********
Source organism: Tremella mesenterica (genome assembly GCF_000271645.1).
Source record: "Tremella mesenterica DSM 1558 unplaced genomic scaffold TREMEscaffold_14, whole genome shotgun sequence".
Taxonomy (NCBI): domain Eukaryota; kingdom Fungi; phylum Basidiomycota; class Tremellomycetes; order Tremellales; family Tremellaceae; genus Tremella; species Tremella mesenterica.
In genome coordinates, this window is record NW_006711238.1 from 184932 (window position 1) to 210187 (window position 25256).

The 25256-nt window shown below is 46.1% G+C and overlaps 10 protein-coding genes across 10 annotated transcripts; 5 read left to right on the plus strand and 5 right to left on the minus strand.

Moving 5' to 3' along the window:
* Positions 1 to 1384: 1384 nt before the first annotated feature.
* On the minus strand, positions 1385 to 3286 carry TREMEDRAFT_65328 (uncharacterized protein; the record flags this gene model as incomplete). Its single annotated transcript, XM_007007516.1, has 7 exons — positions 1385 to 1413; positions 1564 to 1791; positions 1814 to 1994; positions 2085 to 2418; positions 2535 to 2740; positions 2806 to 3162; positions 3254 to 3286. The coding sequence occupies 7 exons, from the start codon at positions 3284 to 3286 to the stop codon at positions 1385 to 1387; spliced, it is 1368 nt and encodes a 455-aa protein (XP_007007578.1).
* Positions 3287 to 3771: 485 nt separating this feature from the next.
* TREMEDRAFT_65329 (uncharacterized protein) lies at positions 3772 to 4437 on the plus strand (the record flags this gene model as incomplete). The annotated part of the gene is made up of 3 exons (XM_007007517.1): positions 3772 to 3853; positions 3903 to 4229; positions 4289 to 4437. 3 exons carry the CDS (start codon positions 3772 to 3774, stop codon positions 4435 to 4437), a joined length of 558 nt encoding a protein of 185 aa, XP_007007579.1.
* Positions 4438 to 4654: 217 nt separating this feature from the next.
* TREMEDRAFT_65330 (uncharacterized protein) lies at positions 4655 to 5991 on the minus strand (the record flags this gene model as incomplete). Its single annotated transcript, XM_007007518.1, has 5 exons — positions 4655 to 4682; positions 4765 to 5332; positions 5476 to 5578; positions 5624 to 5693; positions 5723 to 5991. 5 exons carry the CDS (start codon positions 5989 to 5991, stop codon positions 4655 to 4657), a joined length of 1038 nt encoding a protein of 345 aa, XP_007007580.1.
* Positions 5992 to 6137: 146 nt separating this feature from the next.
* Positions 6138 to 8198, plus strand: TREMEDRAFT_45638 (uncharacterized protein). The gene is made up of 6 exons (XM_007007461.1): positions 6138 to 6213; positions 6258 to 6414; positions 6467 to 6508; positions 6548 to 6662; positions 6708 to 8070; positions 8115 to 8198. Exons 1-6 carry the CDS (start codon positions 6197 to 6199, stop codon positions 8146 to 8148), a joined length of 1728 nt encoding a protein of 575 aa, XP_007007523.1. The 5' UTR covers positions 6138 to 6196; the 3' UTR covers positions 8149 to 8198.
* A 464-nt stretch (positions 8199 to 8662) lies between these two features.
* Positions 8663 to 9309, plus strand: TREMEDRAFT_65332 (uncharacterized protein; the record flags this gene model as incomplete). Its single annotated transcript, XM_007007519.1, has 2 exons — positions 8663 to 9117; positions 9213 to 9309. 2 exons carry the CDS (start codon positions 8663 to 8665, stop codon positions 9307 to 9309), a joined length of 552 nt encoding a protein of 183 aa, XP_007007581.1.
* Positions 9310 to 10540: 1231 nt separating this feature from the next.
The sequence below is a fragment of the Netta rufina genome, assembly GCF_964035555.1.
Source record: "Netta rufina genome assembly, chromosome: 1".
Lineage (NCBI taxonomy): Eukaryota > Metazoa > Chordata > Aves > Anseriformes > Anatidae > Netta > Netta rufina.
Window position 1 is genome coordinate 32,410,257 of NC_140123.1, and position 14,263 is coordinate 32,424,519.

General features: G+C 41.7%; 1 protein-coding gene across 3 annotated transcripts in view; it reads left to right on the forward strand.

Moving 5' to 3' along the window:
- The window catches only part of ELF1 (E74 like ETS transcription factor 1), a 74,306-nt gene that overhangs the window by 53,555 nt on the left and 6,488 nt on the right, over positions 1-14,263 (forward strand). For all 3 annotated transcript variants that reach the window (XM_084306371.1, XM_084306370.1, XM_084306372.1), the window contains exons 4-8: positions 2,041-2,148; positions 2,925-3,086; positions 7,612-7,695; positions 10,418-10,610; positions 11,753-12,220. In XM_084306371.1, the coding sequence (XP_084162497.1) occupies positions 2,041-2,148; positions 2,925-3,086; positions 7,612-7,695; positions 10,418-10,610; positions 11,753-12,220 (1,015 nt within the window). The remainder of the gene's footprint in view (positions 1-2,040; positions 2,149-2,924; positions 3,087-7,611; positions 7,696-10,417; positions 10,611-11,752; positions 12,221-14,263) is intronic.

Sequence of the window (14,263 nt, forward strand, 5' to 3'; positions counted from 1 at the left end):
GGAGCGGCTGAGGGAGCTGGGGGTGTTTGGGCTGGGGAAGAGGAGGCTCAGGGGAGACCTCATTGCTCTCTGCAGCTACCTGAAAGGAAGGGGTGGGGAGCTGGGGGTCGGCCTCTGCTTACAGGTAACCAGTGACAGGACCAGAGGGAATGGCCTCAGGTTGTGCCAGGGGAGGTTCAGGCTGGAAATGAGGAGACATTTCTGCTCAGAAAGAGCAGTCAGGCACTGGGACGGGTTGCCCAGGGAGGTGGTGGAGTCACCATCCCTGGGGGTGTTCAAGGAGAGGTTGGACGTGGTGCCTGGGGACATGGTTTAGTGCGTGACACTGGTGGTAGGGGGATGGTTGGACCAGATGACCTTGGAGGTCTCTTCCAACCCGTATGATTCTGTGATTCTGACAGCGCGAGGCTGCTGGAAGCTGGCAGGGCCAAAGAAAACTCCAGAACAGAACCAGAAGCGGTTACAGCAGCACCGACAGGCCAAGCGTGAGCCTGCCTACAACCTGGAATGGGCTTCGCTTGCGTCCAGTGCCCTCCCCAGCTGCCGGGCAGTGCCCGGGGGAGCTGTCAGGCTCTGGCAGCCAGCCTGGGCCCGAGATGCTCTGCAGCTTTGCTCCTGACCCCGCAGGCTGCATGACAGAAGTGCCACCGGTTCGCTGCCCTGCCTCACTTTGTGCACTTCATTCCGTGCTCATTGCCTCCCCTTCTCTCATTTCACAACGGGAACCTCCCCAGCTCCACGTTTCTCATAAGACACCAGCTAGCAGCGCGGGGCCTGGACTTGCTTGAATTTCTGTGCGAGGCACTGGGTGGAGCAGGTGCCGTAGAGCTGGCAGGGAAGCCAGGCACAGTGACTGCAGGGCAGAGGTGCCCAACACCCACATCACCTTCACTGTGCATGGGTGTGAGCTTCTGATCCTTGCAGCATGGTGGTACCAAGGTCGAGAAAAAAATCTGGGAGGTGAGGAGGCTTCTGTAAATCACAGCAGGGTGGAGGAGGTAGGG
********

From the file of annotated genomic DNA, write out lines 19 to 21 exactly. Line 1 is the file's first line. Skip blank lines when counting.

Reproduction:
Source record: "Netta rufina genome assembly, chromosome: 1".
Lineage (NCBI taxonomy): Eukaryota > Metazoa > Chordata > Aves > Anseriformes > Anatidae > Netta > Netta rufina.
Window position 1 is genome coordinate 32,410,257 of NC_140123.1, and position 14,263 is coordinate 32,424,519.